Saturday, September 16, 2006

Up Pops Khorne

Warhammer seventh edition is looking like a case of "everything old is new again."

Flails are the new combat weapon of choice, just like in 4th and 5th edition.

The new frenzy rules have given new life to miniatures that have been encased in dark, cold cardboard since early 5th edition. My chaos force was shelved with the release of the 5th edition chaos book. It divided chaos neatly into three separate armies (warriors, daemons, beasts) for the first time, meaning what had been a perfectly legal 4th edition chaos army now became three small parts of three separate armies, none battle-ready.

The warrior third of the army went into the box, and has been there ever since.

Chaos Knights of Khorne, along with Savage Orc Boar Boyz, are the main benefactors of the new 'if the rider is frenzied, so is the mount' rule change in 7th. A line of Khorne knights just gained an addition five Strength 4 attacks. For the first time in 8 years, the models are viable enough to take out of their box. Welcome back, guys!

This will be my first seventh edition army, and a cheap one too, coming in at the price of a single Chaos Chariot (already received as a Father's Day gift). All the other models were in the box, or on their sprue, awaiting their chance. Going from zero to a 2500 point army in sixty-five dollars gives me a warm feeling all over.

If this army were real estate though, it would be labelled "a renovator's dream" or some such. I mean, there are nine 4th edition chaos knights in need of a weapon transplant. Why do they have lances? Chaos Knights don't use lances, never! That’s just the start. All the warriors I have are the old, hunchback types. I’ve dealt with the hunchback issue in the past by not using the models at all. That’s no longer an option. I could buy a box of marauders to supply a selection of fine head and torso pieces. Hmmm. Maybe.

With all the other projects I have on in wargaming alone, this army probably won’t get started until January 2007. More on those other projects later.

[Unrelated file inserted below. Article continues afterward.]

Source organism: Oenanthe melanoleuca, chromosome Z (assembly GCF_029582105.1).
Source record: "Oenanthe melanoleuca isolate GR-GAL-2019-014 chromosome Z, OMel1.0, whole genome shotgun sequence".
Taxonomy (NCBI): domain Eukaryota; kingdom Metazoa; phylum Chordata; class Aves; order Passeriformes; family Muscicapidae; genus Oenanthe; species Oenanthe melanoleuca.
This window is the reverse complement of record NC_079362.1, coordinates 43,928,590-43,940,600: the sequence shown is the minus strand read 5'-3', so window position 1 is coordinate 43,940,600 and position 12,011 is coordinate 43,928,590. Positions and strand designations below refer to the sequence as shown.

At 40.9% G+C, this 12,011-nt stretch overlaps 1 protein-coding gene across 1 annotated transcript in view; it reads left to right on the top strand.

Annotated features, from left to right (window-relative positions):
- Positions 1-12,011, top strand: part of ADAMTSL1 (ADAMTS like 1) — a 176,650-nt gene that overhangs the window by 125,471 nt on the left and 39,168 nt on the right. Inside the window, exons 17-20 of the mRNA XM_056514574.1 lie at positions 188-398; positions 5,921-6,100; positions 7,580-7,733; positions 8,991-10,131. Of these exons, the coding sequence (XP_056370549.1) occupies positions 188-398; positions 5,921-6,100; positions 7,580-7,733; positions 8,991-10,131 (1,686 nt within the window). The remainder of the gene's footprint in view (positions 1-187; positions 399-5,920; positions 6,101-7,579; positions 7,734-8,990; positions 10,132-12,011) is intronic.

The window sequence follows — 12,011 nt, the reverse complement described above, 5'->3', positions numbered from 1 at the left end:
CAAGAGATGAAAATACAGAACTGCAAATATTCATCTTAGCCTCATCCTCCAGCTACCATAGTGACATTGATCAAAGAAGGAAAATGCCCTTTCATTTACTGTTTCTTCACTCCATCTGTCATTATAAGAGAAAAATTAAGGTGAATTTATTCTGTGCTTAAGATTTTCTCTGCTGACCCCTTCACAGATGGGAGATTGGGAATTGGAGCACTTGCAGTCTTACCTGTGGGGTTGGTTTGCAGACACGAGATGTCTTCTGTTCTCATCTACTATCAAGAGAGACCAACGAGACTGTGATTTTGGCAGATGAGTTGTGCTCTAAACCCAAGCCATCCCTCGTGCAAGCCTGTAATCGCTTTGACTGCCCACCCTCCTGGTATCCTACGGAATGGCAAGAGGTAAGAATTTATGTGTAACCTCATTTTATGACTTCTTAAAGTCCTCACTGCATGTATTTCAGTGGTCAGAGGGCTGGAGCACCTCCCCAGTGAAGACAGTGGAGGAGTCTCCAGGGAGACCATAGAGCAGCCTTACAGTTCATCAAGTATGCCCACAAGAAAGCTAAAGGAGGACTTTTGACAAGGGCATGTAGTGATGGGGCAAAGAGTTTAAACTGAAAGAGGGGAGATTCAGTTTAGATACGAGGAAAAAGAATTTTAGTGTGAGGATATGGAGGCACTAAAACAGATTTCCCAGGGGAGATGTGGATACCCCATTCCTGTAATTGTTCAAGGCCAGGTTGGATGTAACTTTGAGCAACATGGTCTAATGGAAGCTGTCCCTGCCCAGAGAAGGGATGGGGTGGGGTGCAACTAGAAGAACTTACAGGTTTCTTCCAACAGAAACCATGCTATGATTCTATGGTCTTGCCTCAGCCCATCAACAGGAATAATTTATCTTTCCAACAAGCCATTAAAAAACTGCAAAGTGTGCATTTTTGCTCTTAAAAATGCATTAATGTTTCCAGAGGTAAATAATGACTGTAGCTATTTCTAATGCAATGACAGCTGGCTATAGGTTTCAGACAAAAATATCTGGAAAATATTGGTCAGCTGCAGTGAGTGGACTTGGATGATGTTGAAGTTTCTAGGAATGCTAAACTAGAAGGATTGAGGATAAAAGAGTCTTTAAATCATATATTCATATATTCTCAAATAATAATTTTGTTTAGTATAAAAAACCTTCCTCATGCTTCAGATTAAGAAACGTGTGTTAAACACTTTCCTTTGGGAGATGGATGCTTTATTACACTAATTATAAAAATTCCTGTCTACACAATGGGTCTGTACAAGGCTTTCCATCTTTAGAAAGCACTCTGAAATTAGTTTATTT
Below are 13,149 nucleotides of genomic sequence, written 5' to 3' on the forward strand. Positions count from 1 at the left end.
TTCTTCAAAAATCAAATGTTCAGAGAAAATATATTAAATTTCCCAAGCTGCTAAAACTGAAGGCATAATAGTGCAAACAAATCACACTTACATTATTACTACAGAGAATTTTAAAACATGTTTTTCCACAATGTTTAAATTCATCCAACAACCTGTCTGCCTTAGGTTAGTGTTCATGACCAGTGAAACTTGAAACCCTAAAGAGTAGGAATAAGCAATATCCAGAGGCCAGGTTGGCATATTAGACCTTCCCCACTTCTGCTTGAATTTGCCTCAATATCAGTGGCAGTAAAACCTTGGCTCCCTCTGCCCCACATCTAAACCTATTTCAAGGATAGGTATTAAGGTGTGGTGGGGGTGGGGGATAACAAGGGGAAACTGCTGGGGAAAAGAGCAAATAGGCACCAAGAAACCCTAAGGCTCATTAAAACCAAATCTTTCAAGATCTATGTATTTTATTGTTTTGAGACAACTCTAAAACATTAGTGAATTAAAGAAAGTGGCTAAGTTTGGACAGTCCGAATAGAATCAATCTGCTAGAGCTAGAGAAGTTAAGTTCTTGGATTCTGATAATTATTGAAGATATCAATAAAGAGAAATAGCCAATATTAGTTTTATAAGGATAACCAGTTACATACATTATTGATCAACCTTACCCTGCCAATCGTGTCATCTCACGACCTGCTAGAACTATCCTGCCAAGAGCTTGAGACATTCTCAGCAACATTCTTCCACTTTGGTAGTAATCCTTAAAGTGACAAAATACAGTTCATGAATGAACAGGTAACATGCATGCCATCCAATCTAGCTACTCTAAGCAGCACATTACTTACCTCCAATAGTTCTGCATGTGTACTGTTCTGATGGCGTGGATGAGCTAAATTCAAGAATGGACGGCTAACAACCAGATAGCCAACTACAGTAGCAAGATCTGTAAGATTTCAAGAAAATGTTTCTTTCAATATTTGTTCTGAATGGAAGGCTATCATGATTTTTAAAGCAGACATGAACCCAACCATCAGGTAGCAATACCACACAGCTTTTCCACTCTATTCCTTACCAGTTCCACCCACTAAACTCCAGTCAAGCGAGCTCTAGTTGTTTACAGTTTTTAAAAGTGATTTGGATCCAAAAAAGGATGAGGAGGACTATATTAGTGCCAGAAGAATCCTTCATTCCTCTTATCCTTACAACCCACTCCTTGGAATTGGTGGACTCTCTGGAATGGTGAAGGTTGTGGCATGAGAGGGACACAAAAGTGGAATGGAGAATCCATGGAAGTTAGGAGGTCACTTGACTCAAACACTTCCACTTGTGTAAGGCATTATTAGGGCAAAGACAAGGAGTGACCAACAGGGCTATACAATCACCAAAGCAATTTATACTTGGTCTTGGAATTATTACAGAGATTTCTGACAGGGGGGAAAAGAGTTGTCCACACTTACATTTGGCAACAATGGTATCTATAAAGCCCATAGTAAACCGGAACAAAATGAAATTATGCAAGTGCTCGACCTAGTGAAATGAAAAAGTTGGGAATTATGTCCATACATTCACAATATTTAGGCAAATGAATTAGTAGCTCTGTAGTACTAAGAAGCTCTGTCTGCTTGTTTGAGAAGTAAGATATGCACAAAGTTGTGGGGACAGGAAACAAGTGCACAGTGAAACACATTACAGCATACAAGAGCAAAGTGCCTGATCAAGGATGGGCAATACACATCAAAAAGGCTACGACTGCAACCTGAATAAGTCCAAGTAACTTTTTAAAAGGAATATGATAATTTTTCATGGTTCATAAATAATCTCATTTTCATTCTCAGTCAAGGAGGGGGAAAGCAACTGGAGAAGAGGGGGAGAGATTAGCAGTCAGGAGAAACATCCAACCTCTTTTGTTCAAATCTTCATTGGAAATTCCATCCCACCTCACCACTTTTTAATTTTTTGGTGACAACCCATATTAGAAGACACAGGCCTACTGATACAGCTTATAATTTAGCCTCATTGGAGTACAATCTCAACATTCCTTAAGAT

Wednesday, September 13, 2006

First Impressions of a Seventh Edition

Seventh Edition Warhammer is now out. This is the edition that will fill an important gap for years to come. Namely, the gap between sixth edition and eighth edition.

So, what is it all about? Sixth edition re-wrote fifth by basically just adding the 80-page Direwolf FAQ that was current at the time into the ruleset. Edited for clarity you might say. Some new rules were added into sixth, but these were very silly and rendered the game barely playable until being officially dumped by GW via a FAQ. Fifth edition itself rewrote the risible fourth edition into something you could actually use to play a game.

How good is seventh edition? "Too early to tell" but early signs are very, very good.

The book has been written with care and with clarity. This starts with the layout of the book. The information has been re-ordered so that the rules take you from set-up through to the end of a typical game (minus magic). It sounds obvious and it is - now that GW have done it. Hopefully it will make the game more accessible to new players.

Alessio Cavatore is to be congratulated for crafting what is the most clear and complete set of rules Warhammer has ever received.

It's a narrow road to walk, writing a new edition for a venerable game like Warhammer. Too many changes risk alienating the player base. Too few changes, and people will ask why you bothered with a new edition at all.

Changes and additions appear throughout the rules, each time seamlessly integrated into the existing rules, and fully explained. Magic has been tidied up and the Eight Lores of Magic have been re-written to give players a real choice between them, instead of just picking Heavens or Life all the time.

Alessio has succeeded by making subtle, powerful changes to the rules that will have a real impact on the tabletop. New tactics will be carved out over the next 1-2 years, rewarding those prepared to be flexible.